Service Lets Customers Buy with a Phone Number

When customers step into a cab from the Hello Taxi company in Brookline, Mass., they don’t have to worry about fumbling in their pockets for cash, or about swiping their credit card in a moving vehicle, or even about finding their wireless fob to wave in front of a reader. To pay and tip the driver, passengers just say the last four digits of their cell phones, and then they can run.

Hello Taxi is one of about 80 merchants in the Boston area working with a creative means of payment processing from a company called MobileLime. MobileLime CEO Bob Wesley says the service is much more than a payment method, as it also gives retailers real-time marketing, a cardless loyalty program and a CRM (customer relationship management) package.

The program uses the customer’s phone number in a few different ways. First, the customer has to establish an account with MobileLime, which includes having a credit card on file. That’s how the payments are actually processed.

The phone number identifies the customer. For anti-fraud and advertising purposes, customers must identify the merchant they want to use about an hour before making a purchase.

That phone number also gives the merchant a way to send real-time text messages to that customer, perhaps touting a one-day sale on an item the customer has previously purchased or maybe alerting them that the store has only two of a particular product remaining.

“One of the main reasons we signed up was to send promos to cell phones. It’s like free advertising,” said Amid Elkhoury, owner of Hello Taxi, who added that he appreciated being able to limit his messages by zip code.

Elkhoury also offers customers discounts for using the service. “Our coupons could be, let’s say, $2 off the next ride. And someone who received that coupon on their phone could even forward it to a friend without the first person losing their coupon,” he said.

One retail customer said she was intrigued because of the service’s ability to track the ROI (return on investment) of her marketing investments.

“We can measure the effectiveness of the messages within days. If a special goes for one week, we can see if there’s heavy activity on a certain product. It gives us the ability to track everything to the day,” said Chryssa Georgalis, marketing manager at the Super88 grocery chain.

“Marketing is always a challenge. We do retail advertising in newspapers, but it’s difficult to track. You can’t be specific. With MobileLime, we can look at the history of activity for an item and see a 20 percent increase and know where it came from.”

MobileLime’s Wesley refused to discuss pricing, but two customers said they’re each paying $50 a month plus a per-transaction charge (Georgalis said it averaged about 25 cents per transaction). Elkhoury added that he also had to pay about $300 for wiring and equipment.

Another feature is that customers can use the service to electronically send someone a gift card, which amounts to a cash credit. To send a gift, all that the sender needs to know is the recipient’s cell phone number and that they have an account.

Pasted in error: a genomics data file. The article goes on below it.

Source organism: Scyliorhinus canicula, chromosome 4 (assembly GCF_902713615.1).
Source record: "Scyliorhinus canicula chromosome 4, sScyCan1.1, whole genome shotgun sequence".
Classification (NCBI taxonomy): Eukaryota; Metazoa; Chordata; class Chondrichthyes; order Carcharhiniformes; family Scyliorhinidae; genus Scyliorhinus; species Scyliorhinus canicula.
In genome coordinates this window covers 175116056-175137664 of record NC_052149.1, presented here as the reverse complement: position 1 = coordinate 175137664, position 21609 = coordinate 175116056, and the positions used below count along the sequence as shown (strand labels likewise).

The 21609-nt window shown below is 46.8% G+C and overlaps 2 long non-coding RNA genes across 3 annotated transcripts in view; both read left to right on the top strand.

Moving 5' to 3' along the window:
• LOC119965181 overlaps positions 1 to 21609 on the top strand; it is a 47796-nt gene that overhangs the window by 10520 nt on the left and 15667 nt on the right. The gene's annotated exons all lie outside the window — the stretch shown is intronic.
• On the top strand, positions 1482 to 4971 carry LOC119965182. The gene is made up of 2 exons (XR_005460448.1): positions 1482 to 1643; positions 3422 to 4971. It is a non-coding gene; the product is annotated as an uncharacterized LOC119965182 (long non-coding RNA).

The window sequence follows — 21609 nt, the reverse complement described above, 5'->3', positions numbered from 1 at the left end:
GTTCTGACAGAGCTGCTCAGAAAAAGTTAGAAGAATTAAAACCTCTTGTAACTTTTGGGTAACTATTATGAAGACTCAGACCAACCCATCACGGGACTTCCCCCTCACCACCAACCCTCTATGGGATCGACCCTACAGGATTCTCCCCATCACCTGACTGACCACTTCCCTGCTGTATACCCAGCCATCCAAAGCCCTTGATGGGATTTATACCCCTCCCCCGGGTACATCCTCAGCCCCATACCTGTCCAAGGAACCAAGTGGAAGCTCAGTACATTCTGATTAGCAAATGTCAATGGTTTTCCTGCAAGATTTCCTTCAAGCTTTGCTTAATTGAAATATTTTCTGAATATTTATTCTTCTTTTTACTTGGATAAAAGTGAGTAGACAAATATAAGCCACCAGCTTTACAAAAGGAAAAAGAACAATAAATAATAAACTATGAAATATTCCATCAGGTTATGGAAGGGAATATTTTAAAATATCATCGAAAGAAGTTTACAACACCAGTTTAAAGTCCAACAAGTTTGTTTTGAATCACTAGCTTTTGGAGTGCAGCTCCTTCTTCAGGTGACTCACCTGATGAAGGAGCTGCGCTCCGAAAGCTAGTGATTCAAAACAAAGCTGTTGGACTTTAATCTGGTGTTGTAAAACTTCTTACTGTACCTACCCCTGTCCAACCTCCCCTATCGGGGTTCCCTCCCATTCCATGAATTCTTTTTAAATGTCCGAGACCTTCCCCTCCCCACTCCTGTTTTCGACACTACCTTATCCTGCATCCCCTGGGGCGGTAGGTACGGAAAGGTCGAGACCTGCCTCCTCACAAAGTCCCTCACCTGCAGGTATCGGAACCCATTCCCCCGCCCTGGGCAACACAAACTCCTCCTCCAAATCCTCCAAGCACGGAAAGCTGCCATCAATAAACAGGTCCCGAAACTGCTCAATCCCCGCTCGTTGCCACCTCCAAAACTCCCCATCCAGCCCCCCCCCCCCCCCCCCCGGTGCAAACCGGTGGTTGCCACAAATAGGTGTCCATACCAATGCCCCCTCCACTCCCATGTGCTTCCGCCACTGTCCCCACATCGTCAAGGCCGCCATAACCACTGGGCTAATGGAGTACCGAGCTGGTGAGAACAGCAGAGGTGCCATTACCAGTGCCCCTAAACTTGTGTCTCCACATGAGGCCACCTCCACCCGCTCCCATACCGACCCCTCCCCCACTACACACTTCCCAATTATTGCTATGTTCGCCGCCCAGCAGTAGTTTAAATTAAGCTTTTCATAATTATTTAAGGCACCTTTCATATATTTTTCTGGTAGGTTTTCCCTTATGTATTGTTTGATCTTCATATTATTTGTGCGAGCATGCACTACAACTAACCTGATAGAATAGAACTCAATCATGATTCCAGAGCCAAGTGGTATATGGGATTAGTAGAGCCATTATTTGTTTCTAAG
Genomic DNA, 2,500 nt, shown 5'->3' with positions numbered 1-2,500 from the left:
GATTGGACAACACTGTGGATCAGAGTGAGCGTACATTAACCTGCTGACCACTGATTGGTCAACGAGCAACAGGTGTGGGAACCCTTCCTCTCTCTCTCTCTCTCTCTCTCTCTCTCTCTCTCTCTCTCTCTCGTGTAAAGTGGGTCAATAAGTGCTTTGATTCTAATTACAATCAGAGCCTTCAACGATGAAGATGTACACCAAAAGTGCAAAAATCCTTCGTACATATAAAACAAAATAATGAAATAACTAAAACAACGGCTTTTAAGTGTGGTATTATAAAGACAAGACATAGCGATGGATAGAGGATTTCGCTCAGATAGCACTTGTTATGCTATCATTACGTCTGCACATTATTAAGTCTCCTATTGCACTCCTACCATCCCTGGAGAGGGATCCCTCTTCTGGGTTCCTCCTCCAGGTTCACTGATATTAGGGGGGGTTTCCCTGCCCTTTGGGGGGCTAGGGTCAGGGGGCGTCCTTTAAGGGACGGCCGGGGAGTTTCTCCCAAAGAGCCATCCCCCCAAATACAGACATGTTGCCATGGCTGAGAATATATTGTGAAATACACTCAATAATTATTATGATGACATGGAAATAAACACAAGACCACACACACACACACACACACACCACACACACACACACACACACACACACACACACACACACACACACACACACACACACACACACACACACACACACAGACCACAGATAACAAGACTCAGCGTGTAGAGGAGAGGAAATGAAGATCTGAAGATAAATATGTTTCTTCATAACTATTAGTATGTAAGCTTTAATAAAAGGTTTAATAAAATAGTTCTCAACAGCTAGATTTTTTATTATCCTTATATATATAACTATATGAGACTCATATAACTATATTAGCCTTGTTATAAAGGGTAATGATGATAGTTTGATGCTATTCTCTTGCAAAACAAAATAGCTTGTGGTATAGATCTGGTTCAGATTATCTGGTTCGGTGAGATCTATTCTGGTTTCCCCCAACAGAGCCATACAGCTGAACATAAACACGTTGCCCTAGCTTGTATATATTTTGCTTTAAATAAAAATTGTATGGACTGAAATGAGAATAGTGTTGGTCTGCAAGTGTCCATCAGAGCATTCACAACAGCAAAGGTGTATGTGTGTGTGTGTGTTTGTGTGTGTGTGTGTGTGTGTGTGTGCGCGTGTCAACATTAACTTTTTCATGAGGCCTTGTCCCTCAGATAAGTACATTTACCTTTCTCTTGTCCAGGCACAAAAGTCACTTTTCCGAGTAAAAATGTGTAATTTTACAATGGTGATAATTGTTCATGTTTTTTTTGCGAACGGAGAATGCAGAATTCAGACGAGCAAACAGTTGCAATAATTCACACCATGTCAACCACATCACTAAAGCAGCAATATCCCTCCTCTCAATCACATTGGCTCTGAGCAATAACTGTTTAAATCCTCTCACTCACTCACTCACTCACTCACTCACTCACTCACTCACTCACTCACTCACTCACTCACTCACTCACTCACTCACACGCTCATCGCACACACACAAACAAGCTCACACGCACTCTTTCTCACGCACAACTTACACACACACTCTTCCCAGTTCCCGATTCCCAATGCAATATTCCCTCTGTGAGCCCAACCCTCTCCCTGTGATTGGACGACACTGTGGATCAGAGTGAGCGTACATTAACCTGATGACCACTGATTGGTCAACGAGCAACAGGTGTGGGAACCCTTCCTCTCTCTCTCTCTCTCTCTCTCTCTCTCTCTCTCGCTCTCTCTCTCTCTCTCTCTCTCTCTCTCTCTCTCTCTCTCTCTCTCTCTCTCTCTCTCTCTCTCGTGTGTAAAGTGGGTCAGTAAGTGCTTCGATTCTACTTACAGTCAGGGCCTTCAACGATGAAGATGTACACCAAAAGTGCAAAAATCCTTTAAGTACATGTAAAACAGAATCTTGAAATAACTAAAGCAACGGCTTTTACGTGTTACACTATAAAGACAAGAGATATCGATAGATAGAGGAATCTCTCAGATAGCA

“So far, it’s going well. Many people use it not just for the discount. They use it because it’s easy, convenient,” Georgalis said. “They don’t have to carry around a wallet full of loyalty cards. It’s an added advantage.”

Click here to read about Ritz Camera’s focus on RFID-accelerated checkout.

Georgalis added that the ability to send customized messaging was potentially the most appealing aspect. “We send SMS [Short Message Service] messages to our existing customer base, but we can’t send them to other people,” Georgalis said. “It’s an effective medium. [But] we don’t send a message to customers unless it has a value. We’re very careful about that.”

How often does she reach out and SMS someone? “On average, we send about one message a month, but there are months when we don’t send anything,” she said. “We’ll also send messages for special occasions like the Chinese New Year. Or during the Boston Democratic Convention last year, we sent messages enticing people to come out. People thought everything was going to be madness.”

The origins of the name are varied. The company has said LIME stands for Loyalty, Information, Money and Entertainment, but CEO Wesley said it’s because green is the color of money. After some more prodding, he said that he and colleagues actually came up with the name when they were out drinking. It was after the fourth round of margaritas—traditionally served with slices of lime—that someone suggested MobileLime, he said.

“During the fourth round of margaritas: That’s the best time to come up with a name,” Wesley said.

Evan Schuman can be reached at

Check out’s for the latest news, views and analysis on technology’s impact on retail.

Get the Free Newsletter!

Subscribe to Daily Tech Insider for top news, trends, and analysis.

Latest Articles